Have you ever had a really aggressive product deadline? Perhaps you implemented a feature that you yourself disagreed with, or they told you it was "temporary" and "just an AB test so it doesn't matter". *Cue horror music* … and then it lived on… forever…
As embarrassing as it might be, writing comments like
// this isn't my best work, we had to get it in by the deadline
is rather helpful. As a maintainer, when I run across comments like this, I'll save buckets of time trying to figure out what the heck is wrong with this person and envisioning ways I could sabotage their morning commute. I'll immediately stop trying to figure out what parts of this code I should preserve and instead focus on what can be refactored. The only warning I'll give is to try not to make this type of coding your fallback (we'll discuss this in detail further on).
Commenting as a teaching tool
Are you a PHP shop that just was given a client that's all Ruby? Maybe it's totally standard Ruby but your team is in slightly over their heads. Are you writing a tutorial for someone? These are the limited examples for when writing out the how can be helpful. The person is literally learning on the spot and might not be able to just infer what it's doing because they've never seen it before in their lives. Comment that sh*t. Learning is humbling enough without them having to ask you aloud what they could more easily learn on their own.
I StackOverflow'd the bejeezus outta this
Did you just copy paste a whole block of code from Stack Overflow and modify it to fit your needs? This isn't a great practice but we've all been there. Something I've done that's saved me in the past is to put the link to the post where I found it. But! Then we won't get credit for that code! You might say. You're optimizing for the wrong thing would be my answer.
Inevitably people have different coding styles and the author of the solution solved a problem in a different way than you would if you knew the area deeper. Why does this matter? Because later, you might be smarter. You might level up in this area and then you'll spend less time scratching your head at why you wrote it that way, or learn from the other person's approach. Plus, you can always look back at the post, and see if any new replies came in that shed more light on the subject. There might even be another, better answer later.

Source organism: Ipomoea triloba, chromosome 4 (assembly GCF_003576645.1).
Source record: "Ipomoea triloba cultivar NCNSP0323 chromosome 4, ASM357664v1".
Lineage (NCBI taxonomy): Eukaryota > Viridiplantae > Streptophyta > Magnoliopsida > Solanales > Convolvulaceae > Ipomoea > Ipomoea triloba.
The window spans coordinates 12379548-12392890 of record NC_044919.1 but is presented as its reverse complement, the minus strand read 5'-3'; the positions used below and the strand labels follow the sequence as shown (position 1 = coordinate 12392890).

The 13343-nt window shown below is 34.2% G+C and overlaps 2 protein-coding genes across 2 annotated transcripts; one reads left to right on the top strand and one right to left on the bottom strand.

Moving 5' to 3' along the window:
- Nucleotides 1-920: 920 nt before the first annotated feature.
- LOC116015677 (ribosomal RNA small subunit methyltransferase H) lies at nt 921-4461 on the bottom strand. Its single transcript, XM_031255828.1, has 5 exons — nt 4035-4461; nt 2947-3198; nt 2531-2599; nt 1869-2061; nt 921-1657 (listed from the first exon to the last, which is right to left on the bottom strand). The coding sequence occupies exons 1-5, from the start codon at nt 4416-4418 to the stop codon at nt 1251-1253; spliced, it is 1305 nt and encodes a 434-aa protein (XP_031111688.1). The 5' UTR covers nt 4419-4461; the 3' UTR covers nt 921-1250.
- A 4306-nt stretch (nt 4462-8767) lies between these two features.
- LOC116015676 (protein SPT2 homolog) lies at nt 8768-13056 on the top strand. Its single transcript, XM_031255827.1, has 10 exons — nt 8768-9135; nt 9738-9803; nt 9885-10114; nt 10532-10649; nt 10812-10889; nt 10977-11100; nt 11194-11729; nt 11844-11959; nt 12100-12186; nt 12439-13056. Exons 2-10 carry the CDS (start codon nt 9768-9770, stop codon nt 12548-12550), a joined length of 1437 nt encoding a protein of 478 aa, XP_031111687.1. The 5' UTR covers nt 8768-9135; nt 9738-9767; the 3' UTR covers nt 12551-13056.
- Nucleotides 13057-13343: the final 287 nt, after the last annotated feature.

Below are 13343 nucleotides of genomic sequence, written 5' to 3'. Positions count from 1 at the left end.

Bad Comments
Writing comments gets a bad wrap sometimes, and that's because bad comments do indeed exist. Let's talk about some things to avoid while writing them.
They just say what it's already doing
John Papa made the accurate joke that this:
// if foo equals bar ...
If (foo === bar) {

} // end if
is a big pain. Why? Because you're actually reading everything twice in two different ways. It gives no more information, in fact, it makes you have to process things in two different formats, which is mental overhead rather than helpful. We've all written comments like this. Perhaps because we didn't understand it well enough ourselves or we were overly worried about reading it later. For whatever the reason, it's always good to take a step back and try to look at the code and comment from the perspective of someone reading it rather than you as the author, if you can.
It wasn't maintained
Bad documentation can be worse than no documentation. There's nothing more frustrating than coming across a block of code where the comment says something completely different than what's expressed below. Worse than time-wasting, it's misleading.
One solution to this is making sure that whatever code you are updating, you're maintaining the comments as well. And certainly having less and only more meaningful comments makes this upkeep less arduous. But commenting and maintaining comments are all part of an engineer's job. The comment is in your code, it is your job to work on it, even if it means deleting it.
If your comments are of good quality to begin with, and express why and not the how, you may find that this problem takes care of itself. For instance, if I write
// we need to FLIP this animation to be more performant in every browser
and refactor this code later to go from using getBoundingClientRect() to getBBox(), the comment still applies. The function exists for the same reason, but the details of how are what has changed.
You could have used a better name
I've definitely seen people write code (or done this myself) where the variable or functions names are one letter, and then comment what the thing is. This is a waste. We all hate typing, but if you are using a variable or function name repeatedly, I don't want to scan up the whole document where you explained what the name itself could do. I get it, naming is hard. But some comments take the place of something that could easily be written more precisely.
The comments are an excuse for not writing the code better to begin with
This is the crux of the issue for a lot of people. If you are writing code that is haphazard, and leaning back on your comments to clarify, this means the comments are holding back your programming. This is a horse-behind-the-cart kind of scenario. Unfortunately, even as the author it's not so easy to determine which is which.